My Son – Vietnam’s ‘Valley of the Kings’

Described by French historians as ‘The Valley of the Kings’, My Son or holy land is the site of temple towers and a former imperial city of the Cham people.  The ancient Indochinese kingdom of Champa, arose in the 2nd century AD surviving to the 17th century. Occupying the coastal area of central Vietnam and into what is now Cambodia and Laos, it was a Hindu based civilisation influenced by India.  In 192 AD there was an uprising against dominating Chinese warlords leading to the creation of Champapura or ‘City of the Cham people’.  The political capital city of this independent state was called Simphaparu (meaning Lion Citadel), now Tra Kieu village. The Cham were a seafaring nation and at the civilisation’s height it controlled the spice and silk trades between China, Indonesia, India and Persia.

While the Cham’s livelihood was based on rice cultivation and fishing, they were also incredible master craftsmen when it came to building temples. Of the 225 Cham vestiges in Vietnam, one of the most prominent and significant centres of major SE Asian Hindu shrines is the My Son Sanctuary.

Considered as the longest inhabited archaeological site in Indochina, the My Son sanctuary was the religious capital of the Champa Kingdom from the 4th to 13th centuries, the centre of culture and belief, and burial place of kings.

Strategically located, set in a small valley Du Phu Commune, Quang Nam province, and surrounded by two mountain ranges, the temple ruins complex embodies a unique and great architectural achievement.  The tower temples were constructed over a 10 century period. As each new monarch acceded the throne, he would come to My Son for the purification ceremony, present offerings, erect new monuments, and remodel existing ones.  Hence the complex expanded, its creation providing evidence of the Cham’ technological sophistication, masterful engineering skills and advanced brick construction.

After the Cham civilization declined, a Frenchman, Camille Paris, made a remarkable discovery. Born in 1856, he was an official in the French colonial administration in Vietnam. In 1889, overseeing the construction of a telegraph line in central Vietnam, Paris stumbled across the forgotten world of the My Son ruins.  He died in 1908 and another Frenchman, Architect and Archaeologist Henri Parmentier undertook the first excavation and conservation work between1903-04.  He documented 71 temples classified into 14 groups, assigning letters A, A’, B, C, D, E, F, G, H, K to the 10 main groups.   32 stele with Cham and Sanskrit inscriptions were also catalogued. These bear inscriptions about political and religious matters from the view point of the kings to confirm their legitimacy or make gifts to the gods.  French scholars carried out the first a restoration project from 1937-1943. Today, about 20-25 lower temples remain preserved and well maintained but many others were destroyed during the Vietnam war and many artefacts are housed in the Da Nang’s Museum of Cham Sculpture.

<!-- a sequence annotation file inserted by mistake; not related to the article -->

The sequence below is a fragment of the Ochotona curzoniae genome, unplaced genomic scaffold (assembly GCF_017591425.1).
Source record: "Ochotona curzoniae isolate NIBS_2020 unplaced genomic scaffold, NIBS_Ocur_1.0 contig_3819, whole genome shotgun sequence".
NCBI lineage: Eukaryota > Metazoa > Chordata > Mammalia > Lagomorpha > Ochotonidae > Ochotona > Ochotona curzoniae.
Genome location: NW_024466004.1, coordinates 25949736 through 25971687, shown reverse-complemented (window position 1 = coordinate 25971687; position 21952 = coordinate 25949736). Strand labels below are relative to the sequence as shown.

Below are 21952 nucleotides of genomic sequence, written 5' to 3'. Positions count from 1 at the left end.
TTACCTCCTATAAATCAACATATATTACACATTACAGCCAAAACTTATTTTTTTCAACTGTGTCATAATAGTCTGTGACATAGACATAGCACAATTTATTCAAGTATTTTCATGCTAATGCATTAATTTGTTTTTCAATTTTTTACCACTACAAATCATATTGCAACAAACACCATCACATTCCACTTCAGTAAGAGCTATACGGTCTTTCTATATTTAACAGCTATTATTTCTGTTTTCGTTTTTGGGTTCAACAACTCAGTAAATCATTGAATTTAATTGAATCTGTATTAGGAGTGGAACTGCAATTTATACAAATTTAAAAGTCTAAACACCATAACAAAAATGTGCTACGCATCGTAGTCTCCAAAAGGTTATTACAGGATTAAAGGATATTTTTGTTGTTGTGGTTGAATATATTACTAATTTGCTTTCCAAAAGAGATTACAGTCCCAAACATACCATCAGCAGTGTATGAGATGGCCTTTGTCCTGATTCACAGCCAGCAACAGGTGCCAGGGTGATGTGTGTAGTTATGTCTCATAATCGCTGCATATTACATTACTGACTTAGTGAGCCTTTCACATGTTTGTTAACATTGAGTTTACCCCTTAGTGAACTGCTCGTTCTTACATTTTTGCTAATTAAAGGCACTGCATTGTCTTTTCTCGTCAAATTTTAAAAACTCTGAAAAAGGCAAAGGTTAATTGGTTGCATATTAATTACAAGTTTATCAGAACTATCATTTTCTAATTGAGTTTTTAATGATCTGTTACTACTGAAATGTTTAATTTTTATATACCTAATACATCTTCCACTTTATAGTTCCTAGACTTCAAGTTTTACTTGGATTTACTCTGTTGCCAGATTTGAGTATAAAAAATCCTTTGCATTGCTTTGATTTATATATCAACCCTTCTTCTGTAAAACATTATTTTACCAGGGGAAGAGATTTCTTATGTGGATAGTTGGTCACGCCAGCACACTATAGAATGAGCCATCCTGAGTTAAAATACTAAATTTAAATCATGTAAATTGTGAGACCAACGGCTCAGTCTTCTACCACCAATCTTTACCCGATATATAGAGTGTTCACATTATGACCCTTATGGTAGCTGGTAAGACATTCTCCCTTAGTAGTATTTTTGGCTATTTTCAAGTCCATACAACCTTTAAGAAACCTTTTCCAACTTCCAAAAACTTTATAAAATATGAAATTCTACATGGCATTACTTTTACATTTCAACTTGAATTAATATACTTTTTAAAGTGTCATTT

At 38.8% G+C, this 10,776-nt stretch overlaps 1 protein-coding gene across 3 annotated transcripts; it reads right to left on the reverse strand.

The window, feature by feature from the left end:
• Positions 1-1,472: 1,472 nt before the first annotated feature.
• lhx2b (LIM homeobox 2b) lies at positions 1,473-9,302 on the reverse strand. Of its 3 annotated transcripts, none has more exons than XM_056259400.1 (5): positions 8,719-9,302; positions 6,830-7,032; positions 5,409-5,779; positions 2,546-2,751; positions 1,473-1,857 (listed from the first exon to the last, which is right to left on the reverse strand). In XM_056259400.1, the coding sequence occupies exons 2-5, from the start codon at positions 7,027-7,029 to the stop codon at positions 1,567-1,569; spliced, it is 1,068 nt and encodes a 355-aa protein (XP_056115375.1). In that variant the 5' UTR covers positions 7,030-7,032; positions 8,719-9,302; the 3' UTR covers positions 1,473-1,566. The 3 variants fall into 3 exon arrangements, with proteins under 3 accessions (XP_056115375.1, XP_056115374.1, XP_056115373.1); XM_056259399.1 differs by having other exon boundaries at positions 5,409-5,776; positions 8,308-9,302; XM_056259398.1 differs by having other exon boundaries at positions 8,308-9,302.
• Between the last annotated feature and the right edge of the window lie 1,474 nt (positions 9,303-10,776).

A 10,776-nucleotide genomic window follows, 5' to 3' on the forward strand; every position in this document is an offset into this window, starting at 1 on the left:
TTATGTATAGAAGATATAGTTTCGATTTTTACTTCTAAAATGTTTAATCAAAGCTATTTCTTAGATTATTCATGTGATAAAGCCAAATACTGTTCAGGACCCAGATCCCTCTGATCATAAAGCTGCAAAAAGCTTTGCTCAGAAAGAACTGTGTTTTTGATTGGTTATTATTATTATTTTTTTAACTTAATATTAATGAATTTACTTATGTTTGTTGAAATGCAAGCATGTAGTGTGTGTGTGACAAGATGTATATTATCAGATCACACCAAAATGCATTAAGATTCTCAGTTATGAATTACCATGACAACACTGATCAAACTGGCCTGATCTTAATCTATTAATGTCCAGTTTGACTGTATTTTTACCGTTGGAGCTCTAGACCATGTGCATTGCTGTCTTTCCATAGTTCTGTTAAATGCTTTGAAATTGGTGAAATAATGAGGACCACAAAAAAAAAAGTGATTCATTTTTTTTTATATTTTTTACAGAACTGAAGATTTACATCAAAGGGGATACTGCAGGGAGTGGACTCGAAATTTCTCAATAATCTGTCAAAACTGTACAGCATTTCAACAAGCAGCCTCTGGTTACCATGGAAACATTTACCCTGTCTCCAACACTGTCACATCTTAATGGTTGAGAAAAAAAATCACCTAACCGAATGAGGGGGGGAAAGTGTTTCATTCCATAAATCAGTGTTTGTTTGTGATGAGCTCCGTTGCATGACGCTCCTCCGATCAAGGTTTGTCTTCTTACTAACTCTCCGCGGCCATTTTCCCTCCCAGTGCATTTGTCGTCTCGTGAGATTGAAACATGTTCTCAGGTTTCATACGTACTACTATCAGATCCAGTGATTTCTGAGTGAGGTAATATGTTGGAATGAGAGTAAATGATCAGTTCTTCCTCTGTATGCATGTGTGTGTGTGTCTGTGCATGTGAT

The Cham worshipped Hindu gods and many of My Son’s temples were built to honour Krishna (a supreme god), Vishnu (responsible for creation) and the mighty Shiva (the destroyer).  Following the same model layout, the temple ‘families’ covered a total area of 142 hectares.  Records indicate the very first temple, dating from the 4th century, was made of wood.  After it was destroyed by a major fire two centuries later, apart from one stone structure, all subsequent creations were made of red fired brick with stone pillars and sandstone bas-relief depicting Hindu mythology.

Each group consisted of a brick tower sanctuary (kalan) surrounded by towers and periphery monuments. This main pyramid tower, was dedicated to Shiva. It symbolized the sacred Meru Mountain ie the centre of the universe, home of the Hindu gods and hence the King’s divinity.  The smaller temples were devoted to spirits of the eight compass points while the gate tower faced eastwards to welcome the sun.

The structures were internally plain and dark; the towers had windows not the temples. Alcoves inside held lamps, the curved roofs would have been covered in gold or silver leaf, and the towers were connected to one another by elaborate series of friezes carved into the brick.  Even now it is not completely understood how the Cham people had been able to construct such monuments and connect the material through this incredible feat of brick construction.

On December 1992, at UNESCO’s 23rd World Heritage Committee meeting in Morocco, the My Son Sanctuary was officially announced as a UNESCO World Heritage Site.  It has rightly been recognized for an exceptional example of cultural interchange, for the introduction of Hindu architecture into South-East Asia and of course clear evidence showing how remarkable the Champa civilization was.

My Son Sanctuary
50km from Hoi Ann
70km from Da Nang


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